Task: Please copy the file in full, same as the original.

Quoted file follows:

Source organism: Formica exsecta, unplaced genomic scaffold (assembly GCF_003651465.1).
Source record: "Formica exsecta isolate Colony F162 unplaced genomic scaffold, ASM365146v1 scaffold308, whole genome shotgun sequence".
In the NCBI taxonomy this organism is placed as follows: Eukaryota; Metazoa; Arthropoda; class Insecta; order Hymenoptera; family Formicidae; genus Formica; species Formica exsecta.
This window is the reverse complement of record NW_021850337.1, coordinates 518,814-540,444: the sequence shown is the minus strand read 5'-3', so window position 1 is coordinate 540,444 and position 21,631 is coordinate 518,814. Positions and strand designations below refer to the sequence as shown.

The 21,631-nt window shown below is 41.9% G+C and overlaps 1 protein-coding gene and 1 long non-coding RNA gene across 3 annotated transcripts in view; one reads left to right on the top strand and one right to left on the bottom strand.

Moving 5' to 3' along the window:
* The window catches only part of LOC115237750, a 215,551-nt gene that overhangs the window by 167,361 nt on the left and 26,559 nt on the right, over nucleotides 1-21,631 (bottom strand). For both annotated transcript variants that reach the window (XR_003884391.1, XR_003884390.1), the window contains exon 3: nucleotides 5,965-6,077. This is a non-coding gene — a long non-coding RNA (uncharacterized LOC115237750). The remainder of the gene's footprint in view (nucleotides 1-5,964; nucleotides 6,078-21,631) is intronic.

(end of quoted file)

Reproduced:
Source organism: Formica exsecta, unplaced genomic scaffold (assembly GCF_003651465.1).
Source record: "Formica exsecta isolate Colony F162 unplaced genomic scaffold, ASM365146v1 scaffold308, whole genome shotgun sequence".
In the NCBI taxonomy this organism is placed as follows: Eukaryota; Metazoa; Arthropoda; class Insecta; order Hymenoptera; family Formicidae; genus Formica; species Formica exsecta.
This window is the reverse complement of record NW_021850337.1, coordinates 518,814-540,444: the sequence shown is the minus strand read 5'-3', so window position 1 is coordinate 540,444 and position 21,631 is coordinate 518,814. Positions and strand designations below refer to the sequence as shown.

The 21,631-nt window shown below is 41.9% G+C and overlaps 1 protein-coding gene and 1 long non-coding RNA gene across 3 annotated transcripts in view; one reads left to right on the top strand and one right to left on the bottom strand.

Moving 5' to 3' along the window:
* The window catches only part of LOC115237750, a 215,551-nt gene that overhangs the window by 167,361 nt on the left and 26,559 nt on the right, over nucleotides 1-21,631 (bottom strand). For both annotated transcript variants that reach the window (XR_003884391.1, XR_003884390.1), the window contains exon 3: nucleotides 5,965-6,077. This is a non-coding gene — a long non-coding RNA (uncharacterized LOC115237750). The remainder of the gene's footprint in view (nucleotides 1-5,964; nucleotides 6,078-21,631) is intronic.